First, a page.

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Mexico legalizes drugs.


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How long till las tiendas de cafe start popping up in every border town from Tijuana to Matamoros? At least now I can save the two grand on round trip tickets to Amsterdam when the urge kicks in.

Who needs a red light district when you've got donkey shows?

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It's hard to say if this is a good thing. It seems like a short term sol'n to a long term problem that will not end well.

I'm personally of the opinion we should use the CIA to create a peasant uprising to depose of Mexico's ruling class. They've proven to only stifle innovation and b/c of that; it is the reason we are having the illegal immigration problem in the first place.

To answer the other question, no, we shouldn't ever follow Mexico's lead on anything.

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We should start by legalizing marijuana. The only groups who are really against legalization are the drug companies, private prisons, and tightly-wound folks who are afraid they might be tempted to try it (and might like it). I'd like to see law enforcement and prisons be used for people who commit real crimes, and stop worrying about some grandmother smoking a joint to ease her glaucoma.

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Drug use in and of itself is a victimless crime...just like alcohol use.

Both can turn into a bad thing when the user lacks self-control. For that matter, Shipley's Donuts and KFC can be just as harmful to a person as drugs and alcohol.

I say legalize it, use real and honest drug education to inform the populace about the true effects of both drugs AND alcohol, and let rational adults make their own decisions...and punish them when those decisions harm others (domestic violence, DWI, theft, absenteeism, etc.)

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It's hard to say if this is a good thing. It seems like a short term sol'n to a long term problem that will not end well.

I'm personally of the opinion we should use the CIA to create a peasant uprising to depose of Mexico's ruling class. They've proven to only stifle innovation and b/c of that; it is the reason we are having the illegal immigration problem in the first place.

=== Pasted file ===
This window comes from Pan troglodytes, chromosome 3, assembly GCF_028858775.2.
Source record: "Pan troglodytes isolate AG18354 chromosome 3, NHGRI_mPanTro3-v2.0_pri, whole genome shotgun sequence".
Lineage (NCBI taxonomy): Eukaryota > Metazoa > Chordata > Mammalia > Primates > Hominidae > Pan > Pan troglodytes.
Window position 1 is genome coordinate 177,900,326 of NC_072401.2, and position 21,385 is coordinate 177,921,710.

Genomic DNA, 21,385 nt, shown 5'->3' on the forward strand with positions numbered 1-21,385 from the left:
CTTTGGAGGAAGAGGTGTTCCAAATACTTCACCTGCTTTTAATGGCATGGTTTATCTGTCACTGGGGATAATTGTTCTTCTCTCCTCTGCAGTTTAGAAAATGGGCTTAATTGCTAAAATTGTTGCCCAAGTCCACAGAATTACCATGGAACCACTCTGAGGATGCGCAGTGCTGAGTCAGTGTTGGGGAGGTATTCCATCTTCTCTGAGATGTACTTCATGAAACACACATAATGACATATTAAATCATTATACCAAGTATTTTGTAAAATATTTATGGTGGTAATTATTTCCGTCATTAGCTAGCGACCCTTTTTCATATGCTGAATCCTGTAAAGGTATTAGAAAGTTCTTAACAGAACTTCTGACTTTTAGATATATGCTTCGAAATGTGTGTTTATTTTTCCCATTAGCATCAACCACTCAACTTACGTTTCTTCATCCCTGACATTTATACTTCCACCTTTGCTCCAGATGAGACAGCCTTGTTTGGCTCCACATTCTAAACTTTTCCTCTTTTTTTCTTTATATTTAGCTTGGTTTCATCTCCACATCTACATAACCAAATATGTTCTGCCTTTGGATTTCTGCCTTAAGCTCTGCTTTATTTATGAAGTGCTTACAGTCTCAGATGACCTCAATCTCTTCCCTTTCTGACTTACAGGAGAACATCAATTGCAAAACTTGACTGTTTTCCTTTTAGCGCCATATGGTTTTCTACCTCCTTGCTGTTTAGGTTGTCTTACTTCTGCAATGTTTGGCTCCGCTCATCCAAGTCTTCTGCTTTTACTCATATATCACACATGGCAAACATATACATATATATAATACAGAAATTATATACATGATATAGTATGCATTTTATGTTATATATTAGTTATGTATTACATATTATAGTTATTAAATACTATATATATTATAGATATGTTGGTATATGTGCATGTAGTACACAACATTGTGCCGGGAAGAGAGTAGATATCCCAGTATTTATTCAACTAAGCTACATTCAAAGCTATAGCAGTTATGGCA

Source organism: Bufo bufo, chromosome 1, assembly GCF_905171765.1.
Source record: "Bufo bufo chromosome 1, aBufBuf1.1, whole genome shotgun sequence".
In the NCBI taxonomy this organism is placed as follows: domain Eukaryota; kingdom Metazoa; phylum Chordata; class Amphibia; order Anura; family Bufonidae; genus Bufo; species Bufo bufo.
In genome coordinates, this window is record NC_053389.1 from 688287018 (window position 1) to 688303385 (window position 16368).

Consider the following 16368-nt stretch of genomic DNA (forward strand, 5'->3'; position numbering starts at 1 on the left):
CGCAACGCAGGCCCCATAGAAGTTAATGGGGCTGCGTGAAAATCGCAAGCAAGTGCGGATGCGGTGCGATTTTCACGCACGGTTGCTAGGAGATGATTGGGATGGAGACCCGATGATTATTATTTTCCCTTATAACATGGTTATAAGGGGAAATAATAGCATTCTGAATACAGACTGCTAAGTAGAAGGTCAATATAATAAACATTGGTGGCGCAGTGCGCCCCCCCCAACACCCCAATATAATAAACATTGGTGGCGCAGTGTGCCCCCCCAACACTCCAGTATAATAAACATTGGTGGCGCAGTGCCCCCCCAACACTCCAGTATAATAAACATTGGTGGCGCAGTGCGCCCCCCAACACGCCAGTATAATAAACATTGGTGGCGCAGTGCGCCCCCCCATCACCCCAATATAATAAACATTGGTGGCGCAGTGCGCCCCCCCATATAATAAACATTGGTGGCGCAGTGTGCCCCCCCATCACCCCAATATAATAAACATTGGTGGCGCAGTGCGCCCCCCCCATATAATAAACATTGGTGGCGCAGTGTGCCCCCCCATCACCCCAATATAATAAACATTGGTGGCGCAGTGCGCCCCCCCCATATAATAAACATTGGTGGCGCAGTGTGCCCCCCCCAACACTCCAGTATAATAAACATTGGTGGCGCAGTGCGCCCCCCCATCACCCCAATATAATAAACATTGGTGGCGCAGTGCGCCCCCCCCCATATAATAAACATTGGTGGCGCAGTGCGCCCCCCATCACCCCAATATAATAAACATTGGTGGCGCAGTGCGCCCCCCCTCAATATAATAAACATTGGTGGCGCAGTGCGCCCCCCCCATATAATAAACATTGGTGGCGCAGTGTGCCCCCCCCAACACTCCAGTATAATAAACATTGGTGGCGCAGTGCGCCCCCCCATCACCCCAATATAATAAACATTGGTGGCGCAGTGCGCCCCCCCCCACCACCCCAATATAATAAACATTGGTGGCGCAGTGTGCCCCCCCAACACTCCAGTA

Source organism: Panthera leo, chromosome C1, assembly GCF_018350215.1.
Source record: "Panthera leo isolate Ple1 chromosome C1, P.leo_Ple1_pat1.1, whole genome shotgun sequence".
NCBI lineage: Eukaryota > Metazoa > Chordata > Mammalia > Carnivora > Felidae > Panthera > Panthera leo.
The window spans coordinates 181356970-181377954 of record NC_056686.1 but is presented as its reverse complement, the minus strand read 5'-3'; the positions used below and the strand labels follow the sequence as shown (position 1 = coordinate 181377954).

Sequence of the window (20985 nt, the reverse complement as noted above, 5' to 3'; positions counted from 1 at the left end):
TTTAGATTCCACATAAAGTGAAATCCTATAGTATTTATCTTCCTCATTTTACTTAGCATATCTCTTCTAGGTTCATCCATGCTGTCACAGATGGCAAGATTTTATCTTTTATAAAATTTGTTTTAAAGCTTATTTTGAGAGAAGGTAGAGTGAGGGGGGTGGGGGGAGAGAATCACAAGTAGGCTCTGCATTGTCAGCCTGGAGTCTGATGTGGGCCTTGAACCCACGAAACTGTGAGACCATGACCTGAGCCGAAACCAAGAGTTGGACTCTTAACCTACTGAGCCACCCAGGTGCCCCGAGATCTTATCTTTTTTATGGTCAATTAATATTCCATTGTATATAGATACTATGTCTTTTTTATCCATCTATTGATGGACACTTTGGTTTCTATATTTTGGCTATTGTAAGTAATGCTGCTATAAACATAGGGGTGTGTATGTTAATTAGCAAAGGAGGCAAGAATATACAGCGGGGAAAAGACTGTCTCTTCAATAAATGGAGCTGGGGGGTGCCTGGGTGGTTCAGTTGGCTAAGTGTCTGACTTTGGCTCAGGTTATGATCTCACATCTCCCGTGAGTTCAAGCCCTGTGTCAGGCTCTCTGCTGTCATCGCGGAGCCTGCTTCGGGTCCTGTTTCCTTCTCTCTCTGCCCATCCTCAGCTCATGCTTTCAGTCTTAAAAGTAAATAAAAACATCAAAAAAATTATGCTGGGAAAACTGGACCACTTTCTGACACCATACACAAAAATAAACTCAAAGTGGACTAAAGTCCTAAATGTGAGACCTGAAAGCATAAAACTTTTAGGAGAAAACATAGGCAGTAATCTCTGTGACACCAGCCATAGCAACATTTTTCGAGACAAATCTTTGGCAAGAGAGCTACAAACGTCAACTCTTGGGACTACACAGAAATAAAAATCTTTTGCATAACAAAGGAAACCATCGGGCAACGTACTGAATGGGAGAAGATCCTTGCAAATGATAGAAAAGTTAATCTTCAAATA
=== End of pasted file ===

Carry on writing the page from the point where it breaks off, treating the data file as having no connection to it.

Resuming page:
To answer the other question, no, we shouldn't ever follow Mexico's lead on anything.

LOL...I can't think of any examples where the CIA has successfully created a peasant uprising that has deposed anybody. Best they've been able to do is replace one dictator with another who then might stay friendly (for a while).

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LOL...I can't think of any examples where the CIA has successfully created a peasant uprising that has deposed anybody. Best they've been able to do is replace one dictator with another who then might stay friendly (for a while).

No kidding. You didn't happen to serve in the 1980s, did you? More stories about the CIA and south-of-the-border than I think most people would want to hear.

We financed the Central American and South American drug trade for years. Exactly like the heroin and opiate trade in Asia. The 'war on drugs' is an expensive farce. It is a symptom of national psychosis that we would sentence low level drug users and dealers to rot in federal pens with stiffer penalties than we give murderers and rapists.

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We financed the Central American and South American drug trade for years. Exactly like the heroin and opiate trade in Asia. The 'war on drugs' is an expensive farce.